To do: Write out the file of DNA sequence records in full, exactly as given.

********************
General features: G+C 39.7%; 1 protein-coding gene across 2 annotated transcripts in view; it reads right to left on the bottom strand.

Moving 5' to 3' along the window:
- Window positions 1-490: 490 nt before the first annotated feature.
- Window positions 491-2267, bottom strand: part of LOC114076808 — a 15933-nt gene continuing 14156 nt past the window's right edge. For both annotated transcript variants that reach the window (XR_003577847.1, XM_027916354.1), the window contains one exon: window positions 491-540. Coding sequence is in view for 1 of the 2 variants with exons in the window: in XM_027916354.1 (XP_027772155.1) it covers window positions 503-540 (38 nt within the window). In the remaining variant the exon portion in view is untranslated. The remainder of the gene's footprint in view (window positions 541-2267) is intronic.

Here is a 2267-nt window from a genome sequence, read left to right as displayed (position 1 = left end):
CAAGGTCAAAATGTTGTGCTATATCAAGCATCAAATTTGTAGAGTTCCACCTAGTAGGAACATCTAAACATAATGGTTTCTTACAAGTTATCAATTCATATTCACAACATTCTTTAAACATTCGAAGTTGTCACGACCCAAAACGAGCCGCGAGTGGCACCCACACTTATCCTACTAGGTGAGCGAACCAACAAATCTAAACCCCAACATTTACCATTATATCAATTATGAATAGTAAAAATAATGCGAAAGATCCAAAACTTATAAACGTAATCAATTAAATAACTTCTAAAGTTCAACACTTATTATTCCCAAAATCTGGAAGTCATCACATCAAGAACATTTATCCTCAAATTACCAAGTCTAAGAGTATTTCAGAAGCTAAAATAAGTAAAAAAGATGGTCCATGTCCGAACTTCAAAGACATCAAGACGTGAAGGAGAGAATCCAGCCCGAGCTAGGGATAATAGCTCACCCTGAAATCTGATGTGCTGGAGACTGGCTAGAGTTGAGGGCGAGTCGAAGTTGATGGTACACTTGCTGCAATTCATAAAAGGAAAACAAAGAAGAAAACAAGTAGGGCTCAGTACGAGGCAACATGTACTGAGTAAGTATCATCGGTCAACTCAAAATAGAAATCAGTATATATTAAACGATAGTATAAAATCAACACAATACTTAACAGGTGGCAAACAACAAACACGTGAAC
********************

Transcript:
General features: G+C 39.7%; 1 protein-coding gene across 2 annotated transcripts in view; it reads right to left on the bottom strand.

Moving 5' to 3' along the window:
- Window positions 1-490: 490 nt before the first annotated feature.
- Window positions 491-2267, bottom strand: part of LOC114076808 — a 15933-nt gene continuing 14156 nt past the window's right edge. For both annotated transcript variants that reach the window (XR_003577847.1, XM_027916354.1), the window contains one exon: window positions 491-540. Coding sequence is in view for 1 of the 2 variants with exons in the window: in XM_027916354.1 (XP_027772155.1) it covers window positions 503-540 (38 nt within the window). In the remaining variant the exon portion in view is untranslated. The remainder of the gene's footprint in view (window positions 541-2267) is intronic.

Here is a 2267-nt window from a genome sequence, read left to right as displayed (position 1 = left end):
CAAGGTCAAAATGTTGTGCTATATCAAGCATCAAATTTGTAGAGTTCCACCTAGTAGGAACATCTAAACATAATGGTTTCTTACAAGTTATCAATTCATATTCACAACATTCTTTAAACATTCGAAGTTGTCACGACCCAAAACGAGCCGCGAGTGGCACCCACACTTATCCTACTAGGTGAGCGAACCAACAAATCTAAACCCCAACATTTACCATTATATCAATTATGAATAGTAAAAATAATGCGAAAGATCCAAAACTTATAAACGTAATCAATTAAATAACTTCTAAAGTTCAACACTTATTATTCCCAAAATCTGGAAGTCATCACATCAAGAACATTTATCCTCAAATTACCAAGTCTAAGAGTATTTCAGAAGCTAAAATAAGTAAAAAAGATGGTCCATGTCCGAACTTCAAAGACATCAAGACGTGAAGGAGAGAATCCAGCCCGAGCTAGGGATAATAGCTCACCCTGAAATCTGATGTGCTGGAGACTGGCTAGAGTTGAGGGCGAGTCGAAGTTGATGGTACACTTGCTGCAATTCATAAAAGGAAAACAAAGAAGAAAACAAGTAGGGCTCAGTACGAGGCAACATGTACTGAGTAAGTATCATCGGTCAACTCAAAATAGAAATCAGTATATATTAAACGATAGTATAAAATCAACACAATACTTAACAGGTGGCAAACAACAAACACGTGAAC